National Records of Scotland

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How the files of summary records can be used

How the files of summary records can be used

This page gives some examples of the ways in which one can use the files of summary records in Comma Separated Value (CSV) format, which are available via the summary records page on this website.

In what follows, please note two points. First, most of the files only contain a record for a particular name for those years for which one or more babies were given that first forename. The ‘Boys’ Top 100’ and ‘Girls’ Top 100’ files only contain a record for a particular name for those years for which it was in the ‘Top 100’ first forenames for that sex. Therefore, years for which a particular name does not appear in the output may be ones for which no babies were given that first forename, or for which that name was not in the relevant Top 100. Second, 1974 was the first year for which the data were available at the time that this note was written.

To see how a particular name’s position in the Top 100 changes over the years

This involves two main steps.

First, use suitable software (e.g. Excel, SAS, SPSS) to read the file that contains the data of interest.

Second, use the software’s facilities (e.g. commands such as ‘Data Filter’, ‘SELECT IF’, or ‘WHERE’) to extract the records for the names and/or ranks of interest, and display or print the results.

For example, read the ‘Girls’ Top 100s’ file into (say) Excel.

Use (say) ‘Data Filter’ to select the records for which the ‘FirstForename’ is (say) ‘Julie’.

The start of the output from your software should show how popular (or not) Julie was in the first year for which both (a) the data are available and (b) Julie was in the Girls’ Top 100 names. At the time of writing, 1974 was the first year for which the data were available, so the start of any output which was produced then would show that Julie was the ninth most popular girls’ first forename in 1974, when it was given to 576 babies. The output would then show that Julie was ninth in 1975 and eighth in 1976, before starting to decline in popularity (for example, it was tenth in 1977, twelfth in 1978 and fifteenth in 1979). By 1990, Julie had fallen to joint sixty-fourth; 1994 was the last year in which Julie was in the girls’ Top 100, when it was ninety-second.

Repeating the process, but this time seeking records with (say) ‘Agnes’ in the ‘FirstForename’ would reveal that there are no records for ‘Agnes’, assuming that it was not in the Girls’ Top 100 names in any of the years for which data are available (that is certainly the case for 1974 onwards).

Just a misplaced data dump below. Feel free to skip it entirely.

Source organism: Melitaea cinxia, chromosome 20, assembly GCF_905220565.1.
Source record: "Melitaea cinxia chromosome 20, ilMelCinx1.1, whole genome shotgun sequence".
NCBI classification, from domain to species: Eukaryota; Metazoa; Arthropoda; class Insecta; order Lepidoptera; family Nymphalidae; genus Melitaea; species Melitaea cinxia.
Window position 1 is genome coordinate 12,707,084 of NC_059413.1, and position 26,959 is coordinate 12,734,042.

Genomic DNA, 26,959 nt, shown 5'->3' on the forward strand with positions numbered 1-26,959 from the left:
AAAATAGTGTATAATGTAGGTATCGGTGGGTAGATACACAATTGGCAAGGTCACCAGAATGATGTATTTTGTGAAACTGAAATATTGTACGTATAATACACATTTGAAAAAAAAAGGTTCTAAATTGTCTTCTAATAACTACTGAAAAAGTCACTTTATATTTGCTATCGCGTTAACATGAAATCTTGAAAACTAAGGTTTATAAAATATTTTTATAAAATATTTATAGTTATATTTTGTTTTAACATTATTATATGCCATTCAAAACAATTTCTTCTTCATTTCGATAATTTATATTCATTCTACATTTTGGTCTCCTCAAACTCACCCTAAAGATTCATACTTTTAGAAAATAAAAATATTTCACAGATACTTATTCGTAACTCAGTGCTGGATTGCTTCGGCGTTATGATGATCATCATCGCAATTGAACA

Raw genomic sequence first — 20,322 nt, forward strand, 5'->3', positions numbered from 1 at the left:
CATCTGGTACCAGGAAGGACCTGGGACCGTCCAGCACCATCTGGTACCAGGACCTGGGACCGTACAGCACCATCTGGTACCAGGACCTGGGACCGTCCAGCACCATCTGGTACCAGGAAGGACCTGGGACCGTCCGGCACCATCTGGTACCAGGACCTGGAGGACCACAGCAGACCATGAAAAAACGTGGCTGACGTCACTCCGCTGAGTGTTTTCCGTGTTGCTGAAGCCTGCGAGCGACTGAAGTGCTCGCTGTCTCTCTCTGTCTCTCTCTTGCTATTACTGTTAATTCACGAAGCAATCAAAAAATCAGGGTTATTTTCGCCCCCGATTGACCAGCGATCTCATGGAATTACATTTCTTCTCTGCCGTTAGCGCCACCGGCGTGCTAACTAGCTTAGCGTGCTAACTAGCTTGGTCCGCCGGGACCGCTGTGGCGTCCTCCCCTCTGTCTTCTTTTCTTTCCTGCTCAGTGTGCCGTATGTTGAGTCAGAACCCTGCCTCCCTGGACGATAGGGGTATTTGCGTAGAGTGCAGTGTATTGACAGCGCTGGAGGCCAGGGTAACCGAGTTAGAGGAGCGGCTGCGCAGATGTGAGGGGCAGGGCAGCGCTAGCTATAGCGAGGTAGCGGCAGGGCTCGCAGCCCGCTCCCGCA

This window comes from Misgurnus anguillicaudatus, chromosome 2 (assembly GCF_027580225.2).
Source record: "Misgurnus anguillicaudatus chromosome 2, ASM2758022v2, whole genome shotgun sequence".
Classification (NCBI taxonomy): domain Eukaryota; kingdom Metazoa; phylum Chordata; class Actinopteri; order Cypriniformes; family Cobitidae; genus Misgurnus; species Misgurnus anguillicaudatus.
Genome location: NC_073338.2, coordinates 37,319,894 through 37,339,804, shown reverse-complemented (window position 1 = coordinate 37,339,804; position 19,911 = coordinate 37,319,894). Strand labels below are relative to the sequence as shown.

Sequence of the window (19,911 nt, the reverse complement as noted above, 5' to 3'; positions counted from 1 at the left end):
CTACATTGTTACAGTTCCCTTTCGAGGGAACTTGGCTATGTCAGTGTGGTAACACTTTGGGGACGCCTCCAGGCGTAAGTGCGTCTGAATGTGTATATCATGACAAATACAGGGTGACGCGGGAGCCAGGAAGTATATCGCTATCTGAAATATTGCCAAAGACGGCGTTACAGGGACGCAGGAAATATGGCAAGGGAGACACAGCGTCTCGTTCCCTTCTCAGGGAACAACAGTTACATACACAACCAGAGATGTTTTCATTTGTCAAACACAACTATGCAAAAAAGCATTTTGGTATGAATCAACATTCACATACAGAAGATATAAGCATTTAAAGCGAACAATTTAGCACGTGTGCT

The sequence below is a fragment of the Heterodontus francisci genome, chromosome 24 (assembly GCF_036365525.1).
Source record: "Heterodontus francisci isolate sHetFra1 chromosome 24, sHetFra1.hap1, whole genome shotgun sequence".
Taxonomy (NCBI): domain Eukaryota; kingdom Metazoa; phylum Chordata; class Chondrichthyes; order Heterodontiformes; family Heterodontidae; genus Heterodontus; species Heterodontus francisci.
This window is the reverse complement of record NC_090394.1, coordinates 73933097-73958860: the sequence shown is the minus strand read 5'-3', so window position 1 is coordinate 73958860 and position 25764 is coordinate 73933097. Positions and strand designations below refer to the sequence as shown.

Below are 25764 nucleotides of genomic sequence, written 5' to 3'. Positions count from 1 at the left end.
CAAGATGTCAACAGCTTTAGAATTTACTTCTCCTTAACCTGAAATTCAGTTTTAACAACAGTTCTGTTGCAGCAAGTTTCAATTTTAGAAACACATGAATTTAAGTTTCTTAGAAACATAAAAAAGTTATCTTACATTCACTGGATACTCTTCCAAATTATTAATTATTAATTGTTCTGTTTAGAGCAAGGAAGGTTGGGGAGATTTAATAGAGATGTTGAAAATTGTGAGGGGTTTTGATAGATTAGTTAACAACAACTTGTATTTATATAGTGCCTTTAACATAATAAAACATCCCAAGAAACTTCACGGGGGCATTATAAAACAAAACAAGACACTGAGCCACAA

To produce shorter lists (e.g. Top Threes, Top Tens) for particular years

For example, read the ‘Boys’ Top 100s’ file into (say) Excel.

Use (say) 'Data Filter' to select the records for which the numerical value of 'rank' is less than or equal to 3.

The software will show the boys’ Top Three for the first year for which the data are available, then the Top Three for the next year, and so on, concluding with the Top Three for the latest year for which the full lists of names have been produced. Note that more than three names will be shown for a year if (say) two names are tied in third place.

Using the ‘all names’ files in similar ways

The files which contain records for all names (rather than just the ‘Top 100s’) can be used in a similar fashion. However, it must be remembered that they contain many more records than the ‘Top 100s’ files, and so might be more difficult for the software to handle.

In theory, for example, one could use the software to select all the records for a particular name, and it will show how many babies were given that first forename in every year, since the first year for which both (a) the data are available and (b) at least one baby was given that first forename. Two points should be noted. First, as mentioned earlier, the files do not contain a record for a name for any year for which no babies were given that first forename, so any years (from the first year for which data are available) which do not appear in the output are ones for which no babies were given that first forename. Second, the ‘all names’ files contain records for both boys and girls, and so two records may appear for some years if the name is one which has been given to both boys and girls (examples of this might be names like ‘Chris’ and ‘Evelyn’).

 

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